Posted by: Loren Coleman on October 1st, 2007
Palaeoarchaeological findings appear to be catching up to hominology, the segment of cryptozoology studying unknown hominoids.
For some time, a few of us have studied various reports of what might be surviving Neandertals* in Siberia and China. Whether called Mecheny, Mirygdy, Chuchunaa, Mulen, or Wildmen, some Soviet Snowmen Commission scientists and a few Chinese in the last century theorized we might be dealing with relict populations of Neandertals. Especially intriguing are the Chuchunaa, the often clothed, eastern version of the Mirygdy, seen in Eastern Siberia.
(Perhaps further research will also show the fossil Neandertals were a bit larger in their southern and eastern range than in the north, also mirroring the hominological reports?)
In a new study published in Nature, hominid fossils, some as young as 28,000 years old, from Siberia, near China, have been said to show the range of Neandertals is more vast than previously thought.
The highlights of one AFP wire service article about this notes:
Remains from the slope-browed hominid have previously been found over an area stretching from Spain to Uzbekistan, but the new study extends the eastern boundary of their wanderings another 2,000 kilometres (1,250 miles) deep into southern Siberia, just above the western tip of what is today China.
. . .
Geneticist Svante Paabo of the Max Planck Institute for Evolutionary Anthropology and colleagues compared mitochondrial DNA (mtDNA) sequences from bones found from two sites — one in Teshik Tash, Uzbekistan and the other from the Altai Mountains in Siberia — with those of specimens from different European sites.
. . .
The study, published in the British journal Nature, confirms that the adult fossils — about 40,000 years old — from Okladnikov Cave in Siberia genetically match the European Neanderthal.
. . .
The presence of Neanderthals in Siberia “raises the possibility that they man have been present even farther to the east, in Mongolia and China,” the study notes.
Smaller and squatter than modern man, Neanderthals lived in parts of what are today Europe, Central Asia and the Middle East for around 170,000 years.
The abstract from Nature summarizes, thusly:
Morphological traits typical of Neanderthals began to appear in European hominids at least 400,000 years ago and about 150,000 years ago in western Asia. After their initial appearance, such traits increased in frequency and the extent to which they are expressed until they disappeared shortly after 30,000 years ago. However, because most fossil hominid remains are fragmentary, it can be difficult or impossible to determine unambiguously whether a fossil is of Neanderthal origin. This limits the ability to determine when and where Neanderthals lived. To determine how far to the east Neanderthals ranged, we determined mitochondrial DNA (mtDNA) sequences from hominid remains found in Uzbekistan and in the Altai region of southern Siberia. Here we show that the DNA sequences from these fossils fall within the European Neanderthal mtDNA variation. Thus, the geographic range of Neanderthals is likely to have extended at least 2,000 km further to the east than commonly assumed.Neanderthals in central Asia and Siberia, by Johannes Krause, Ludovic Orlando, David Serre, Bence Viola, Kay Prufer, Michael P. Richards, Jean-Jacques Hublin, Catherine Hanni, Anatoly P. Derevianko & Svante Paabo, Nature, September 30, 2007, 10.1038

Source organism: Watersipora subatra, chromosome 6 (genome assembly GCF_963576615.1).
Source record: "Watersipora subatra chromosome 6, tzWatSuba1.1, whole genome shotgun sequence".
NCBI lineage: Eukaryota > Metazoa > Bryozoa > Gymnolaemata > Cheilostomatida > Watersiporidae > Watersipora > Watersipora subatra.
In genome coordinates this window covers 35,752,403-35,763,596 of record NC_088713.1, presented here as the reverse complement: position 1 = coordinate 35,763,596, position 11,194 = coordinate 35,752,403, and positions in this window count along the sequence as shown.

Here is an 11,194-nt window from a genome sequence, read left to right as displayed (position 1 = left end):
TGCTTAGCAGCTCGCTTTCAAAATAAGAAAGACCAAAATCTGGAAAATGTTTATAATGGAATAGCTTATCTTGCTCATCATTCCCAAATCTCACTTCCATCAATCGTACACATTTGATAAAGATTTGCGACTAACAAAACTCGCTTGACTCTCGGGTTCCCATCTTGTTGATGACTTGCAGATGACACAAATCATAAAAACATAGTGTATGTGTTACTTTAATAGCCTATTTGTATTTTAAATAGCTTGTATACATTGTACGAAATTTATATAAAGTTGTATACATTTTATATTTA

*Note about the spelling of “Neandertal”: I follow the revised scientific and modern German spelling of Neandertal. The British media and UK scientific journals still follow the old way of spelling the common name as “Neanderthal.” Therefore, in general, the American media are confused in how they spell it. But for me, it’s been “Neandertal” for years.
As always, I highly recommend anthropologist John Hawk’s blog entry, “Neandertal or Neanderthal?” for the specific reasons why it is so uncool to use the “th.”
Mecheny, as drawn by artist Harry Trumbore in The Field Guide to Bigfoot and Other Mystery Primates.
Loren Coleman is one of the world’s leading cryptozoologists, some say “the” leading living cryptozoologist. Certainly, he is acknowledged as the current living American researcher and writer who has most popularized cryptozoology in the late 20th and early 21st centuries. Starting his fieldwork and investigations in 1960, after traveling and trekking extensively in pursuit of cryptozoological mysteries, Coleman began writing to share his experiences in 1969. An honorary member of Ivan T. Sanderson’s Society for the Investigation of the Unexplained in the 1970s, Coleman has been bestowed with similar honorary memberships of the North Idaho College Cryptozoology Club in 1983, and in subsequent years, that of the British Columbia Scientific Cryptozoology Club, CryptoSafari International, and other international organizations. He was also a Life Member and Benefactor of the International Society of Cryptozoology (now-defunct). Loren Coleman’s daily blog, as a member of the Cryptomundo Team, served as an ongoing avenue of communication for the ever-growing body of cryptozoo news from 2005 through 2013. He returned as an infrequent contributor beginning Halloween week of 2015. Coleman is the founder in 2003, and current director of the International Cryptozoology Museum in Portland, Maine.